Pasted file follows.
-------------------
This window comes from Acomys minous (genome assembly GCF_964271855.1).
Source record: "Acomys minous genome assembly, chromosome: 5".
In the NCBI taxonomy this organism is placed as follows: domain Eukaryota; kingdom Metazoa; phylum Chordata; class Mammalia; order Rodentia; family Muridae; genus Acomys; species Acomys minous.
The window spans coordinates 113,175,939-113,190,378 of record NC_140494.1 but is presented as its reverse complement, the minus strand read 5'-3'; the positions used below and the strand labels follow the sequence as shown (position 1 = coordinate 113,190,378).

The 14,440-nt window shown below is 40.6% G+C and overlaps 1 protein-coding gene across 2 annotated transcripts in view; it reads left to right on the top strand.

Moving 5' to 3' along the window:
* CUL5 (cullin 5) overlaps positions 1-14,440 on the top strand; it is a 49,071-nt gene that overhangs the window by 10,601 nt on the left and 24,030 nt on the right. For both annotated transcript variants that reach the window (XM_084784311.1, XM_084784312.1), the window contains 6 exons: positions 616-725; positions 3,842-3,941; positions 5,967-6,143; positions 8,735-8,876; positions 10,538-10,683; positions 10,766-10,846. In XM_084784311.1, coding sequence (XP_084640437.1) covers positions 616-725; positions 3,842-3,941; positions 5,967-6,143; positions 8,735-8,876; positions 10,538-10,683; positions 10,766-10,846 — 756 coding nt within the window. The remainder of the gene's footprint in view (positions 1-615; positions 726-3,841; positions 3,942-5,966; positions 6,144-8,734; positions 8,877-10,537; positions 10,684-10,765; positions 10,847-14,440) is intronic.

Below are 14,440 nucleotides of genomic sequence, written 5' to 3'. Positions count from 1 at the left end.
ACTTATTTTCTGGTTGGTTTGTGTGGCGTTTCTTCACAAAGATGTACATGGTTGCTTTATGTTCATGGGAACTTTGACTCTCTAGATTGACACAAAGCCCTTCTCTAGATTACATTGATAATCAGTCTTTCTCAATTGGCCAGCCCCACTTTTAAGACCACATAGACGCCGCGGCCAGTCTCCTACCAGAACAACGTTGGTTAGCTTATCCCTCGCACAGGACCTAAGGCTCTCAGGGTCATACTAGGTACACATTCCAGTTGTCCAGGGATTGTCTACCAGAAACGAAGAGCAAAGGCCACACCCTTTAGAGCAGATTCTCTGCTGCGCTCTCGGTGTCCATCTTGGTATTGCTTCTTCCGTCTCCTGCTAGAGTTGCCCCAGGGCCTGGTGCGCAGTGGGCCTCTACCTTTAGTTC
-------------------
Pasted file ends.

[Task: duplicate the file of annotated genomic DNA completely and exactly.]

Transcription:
This window comes from Acomys minous (genome assembly GCF_964271855.1).
Source record: "Acomys minous genome assembly, chromosome: 5".
In the NCBI taxonomy this organism is placed as follows: domain Eukaryota; kingdom Metazoa; phylum Chordata; class Mammalia; order Rodentia; family Muridae; genus Acomys; species Acomys minous.
The window spans coordinates 113,175,939-113,190,378 of record NC_140494.1 but is presented as its reverse complement, the minus strand read 5'-3'; the positions used below and the strand labels follow the sequence as shown (position 1 = coordinate 113,190,378).

The 14,440-nt window shown below is 40.6% G+C and overlaps 1 protein-coding gene across 2 annotated transcripts in view; it reads left to right on the top strand.

Moving 5' to 3' along the window:
* CUL5 (cullin 5) overlaps positions 1-14,440 on the top strand; it is a 49,071-nt gene that overhangs the window by 10,601 nt on the left and 24,030 nt on the right. For both annotated transcript variants that reach the window (XM_084784311.1, XM_084784312.1), the window contains 6 exons: positions 616-725; positions 3,842-3,941; positions 5,967-6,143; positions 8,735-8,876; positions 10,538-10,683; positions 10,766-10,846. In XM_084784311.1, coding sequence (XP_084640437.1) covers positions 616-725; positions 3,842-3,941; positions 5,967-6,143; positions 8,735-8,876; positions 10,538-10,683; positions 10,766-10,846 — 756 coding nt within the window. The remainder of the gene's footprint in view (positions 1-615; positions 726-3,841; positions 3,942-5,966; positions 6,144-8,734; positions 8,877-10,537; positions 10,684-10,765; positions 10,847-14,440) is intronic.

Below are 14,440 nucleotides of genomic sequence, written 5' to 3'. Positions count from 1 at the left end.
ACTTATTTTCTGGTTGGTTTGTGTGGCGTTTCTTCACAAAGATGTACATGGTTGCTTTATGTTCATGGGAACTTTGACTCTCTAGATTGACACAAAGCCCTTCTCTAGATTACATTGATAATCAGTCTTTCTCAATTGGCCAGCCCCACTTTTAAGACCACATAGACGCCGCGGCCAGTCTCCTACCAGAACAACGTTGGTTAGCTTATCCCTCGCACAGGACCTAAGGCTCTCAGGGTCATACTAGGTACACATTCCAGTTGTCCAGGGATTGTCTACCAGAAACGAAGAGCAAAGGCCACACCCTTTAGAGCAGATTCTCTGCTGCGCTCTCGGTGTCCATCTTGGTATTGCTTCTTCCGTCTCCTGCTAGAGTTGCCCCAGGGCCTGGTGCGCAGTGGGCCTCTACCTTTAGTTC